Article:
As the UK forges ahead with plans to seal a free trade agreement with the Persian Gulf monarchies, including Bahrain, 8 MPs accused their government, on Thursday, of ignoring Manama’s blatant human rights abuses.
SNP’s Brendan O’Hara blasted the UK government’s inaction to press Manama over Al-Singace’s plight. “I’m sorry to say nothing has been done and the government has remained largely silent,” O’Hara said in the House of Commons during Thursday’s debates.
According to the BICI, Al-Singace was detained and tortured in 2011 for his participation in pro-democracy protests. He was then charged with “terrorism” and sentenced to life in prison.
Another SNP MP Patricia Gibson said that “those who criticize the regime in Bahrain are subject to the cruelest and random treatment. Even reports of rape and electric-shock treatments for detainees, some of whom are juveniles. That is the ugly story of life under the current regime.”
The detained academic has been on a hunger strike since July 2021 over the confiscation of his academic research. He has marked his 60th birthday behind bars, and activists are seizing the occasion to reiterate calls for his immediate and unconditional release.
For their part, the UN Special Rapporteur on Human Rights Defenders, Mary Lawlor, and other UN experts expressed in a letter to the Bahraini government, their growing concern about Dr Al-Singace’s deteriorating health and his continuing detention which “appears to be solely based on his legitimate advocacy for the respect and protection of human rights in Bahrain.”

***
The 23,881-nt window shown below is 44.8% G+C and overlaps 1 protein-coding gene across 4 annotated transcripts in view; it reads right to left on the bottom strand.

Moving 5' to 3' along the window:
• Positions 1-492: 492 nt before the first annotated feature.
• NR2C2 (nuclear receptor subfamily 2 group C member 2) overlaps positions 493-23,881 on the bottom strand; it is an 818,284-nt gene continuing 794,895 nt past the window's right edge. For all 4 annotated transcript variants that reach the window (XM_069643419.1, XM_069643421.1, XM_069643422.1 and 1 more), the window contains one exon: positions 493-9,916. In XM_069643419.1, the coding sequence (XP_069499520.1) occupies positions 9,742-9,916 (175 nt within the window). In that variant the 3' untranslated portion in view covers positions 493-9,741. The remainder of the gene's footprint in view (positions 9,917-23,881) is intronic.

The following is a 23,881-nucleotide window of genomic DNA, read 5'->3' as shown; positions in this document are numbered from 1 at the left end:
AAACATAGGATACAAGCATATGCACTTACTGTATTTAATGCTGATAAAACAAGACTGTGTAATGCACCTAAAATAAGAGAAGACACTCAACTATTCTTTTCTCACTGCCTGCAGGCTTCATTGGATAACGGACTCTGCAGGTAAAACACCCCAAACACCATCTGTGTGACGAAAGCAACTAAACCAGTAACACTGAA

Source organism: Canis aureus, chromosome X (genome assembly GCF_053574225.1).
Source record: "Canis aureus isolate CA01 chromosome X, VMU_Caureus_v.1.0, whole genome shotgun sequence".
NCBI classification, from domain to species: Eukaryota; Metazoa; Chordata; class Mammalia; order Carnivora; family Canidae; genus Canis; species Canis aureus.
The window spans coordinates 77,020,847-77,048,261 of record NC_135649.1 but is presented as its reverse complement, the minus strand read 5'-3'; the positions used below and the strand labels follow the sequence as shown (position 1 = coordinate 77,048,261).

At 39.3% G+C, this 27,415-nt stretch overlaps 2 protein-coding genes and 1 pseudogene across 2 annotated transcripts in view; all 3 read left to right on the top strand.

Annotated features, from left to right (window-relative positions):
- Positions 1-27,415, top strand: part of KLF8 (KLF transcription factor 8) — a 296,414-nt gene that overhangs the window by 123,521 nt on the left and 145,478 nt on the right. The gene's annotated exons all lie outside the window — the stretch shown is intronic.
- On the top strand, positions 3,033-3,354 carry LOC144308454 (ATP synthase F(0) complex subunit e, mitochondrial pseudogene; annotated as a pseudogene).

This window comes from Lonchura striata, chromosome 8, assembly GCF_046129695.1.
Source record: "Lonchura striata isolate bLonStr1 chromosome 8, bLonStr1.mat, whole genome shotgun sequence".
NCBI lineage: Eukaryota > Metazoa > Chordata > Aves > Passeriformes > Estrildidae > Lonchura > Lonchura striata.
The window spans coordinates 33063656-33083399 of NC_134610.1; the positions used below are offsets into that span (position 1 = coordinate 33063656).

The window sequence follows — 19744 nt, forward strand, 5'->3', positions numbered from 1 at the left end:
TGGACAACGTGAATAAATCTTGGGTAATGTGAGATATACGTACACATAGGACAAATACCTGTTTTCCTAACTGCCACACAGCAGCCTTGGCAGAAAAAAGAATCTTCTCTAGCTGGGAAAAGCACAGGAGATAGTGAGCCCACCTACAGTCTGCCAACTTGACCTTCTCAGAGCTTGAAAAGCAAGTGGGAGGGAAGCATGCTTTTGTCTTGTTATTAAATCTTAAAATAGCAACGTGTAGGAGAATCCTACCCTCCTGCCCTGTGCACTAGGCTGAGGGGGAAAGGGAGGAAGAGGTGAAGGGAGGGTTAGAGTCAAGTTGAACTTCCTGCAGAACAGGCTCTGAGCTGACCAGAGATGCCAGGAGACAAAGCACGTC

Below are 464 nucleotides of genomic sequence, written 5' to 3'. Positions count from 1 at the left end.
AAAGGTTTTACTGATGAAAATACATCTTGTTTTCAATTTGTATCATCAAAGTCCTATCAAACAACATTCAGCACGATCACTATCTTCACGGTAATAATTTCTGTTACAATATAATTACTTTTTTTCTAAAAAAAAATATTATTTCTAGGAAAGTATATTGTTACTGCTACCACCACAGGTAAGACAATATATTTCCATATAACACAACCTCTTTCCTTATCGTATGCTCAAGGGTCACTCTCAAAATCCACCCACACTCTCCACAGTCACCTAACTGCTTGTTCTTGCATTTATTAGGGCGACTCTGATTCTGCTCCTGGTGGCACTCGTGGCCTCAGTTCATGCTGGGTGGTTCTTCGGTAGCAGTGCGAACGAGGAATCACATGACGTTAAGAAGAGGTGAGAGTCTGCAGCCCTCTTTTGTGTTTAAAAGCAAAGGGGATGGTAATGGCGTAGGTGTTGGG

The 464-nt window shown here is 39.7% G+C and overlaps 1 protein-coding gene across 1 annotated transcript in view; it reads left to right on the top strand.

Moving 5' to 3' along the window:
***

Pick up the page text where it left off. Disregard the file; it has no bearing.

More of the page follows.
Further, the US Senator Ben Cardin joined the growing chorus of lawmakers calling for the immediate and unconditional release of Dr Al-Singace along with the rest of Bahraini political prisoners.
In its latest annual report, Human Rights Watch outlined Manama regime’s intensifying repression and the deteriorating prison conditions, where 3 detainees passed away in 2021, and where 26 death row inmates are at imminent risk of execution.
Furthermore, the report notes that in the lead up to the 10th anniversary of the uprising, the police beat children arrested in protest-related cases threatening them with rape. It also points out that the government has failed to respond to multiple visit requests from the UN special rapporteurs that date back to 2012.
A Middle East Eye’s article has revealed recently that the Bahraini Foreign Ministry dished out nearly $30,000 for the flights, accommodation and meals of 4 British MPs, who attended the annual Manama Dialogue security summit, and who also managed to squeeze in a few meetings with top Bahraini officials.
The Bahrain Institute for Rights & Democracy’s director, Sayed Ahmed Alwadaei, reportedly said it was “shameful to see MPs accepting money in the form of hospitality from abusive governments like Bahrain, while political prisoners suffer the most horrific crimes at the hands of the regime.”
After seven years behind bars, jailed top opposition leader Sheikh Ali Salman said in a letter from prison that love, tolerance and giving priority to national interests “keeps our hearts and hands always open for dialogue”, adding, “The desired political reform is in the interest of all, the rulers and the ruled, and it’s the cornerstone for improving our economic and living conditions and achieving political stability”.
Sheikh Salman who is serving a life sentence on trumped up espionage charges stressed that the establishment of stability and security will enable Bahrain to face the most difficult political and regional challenges.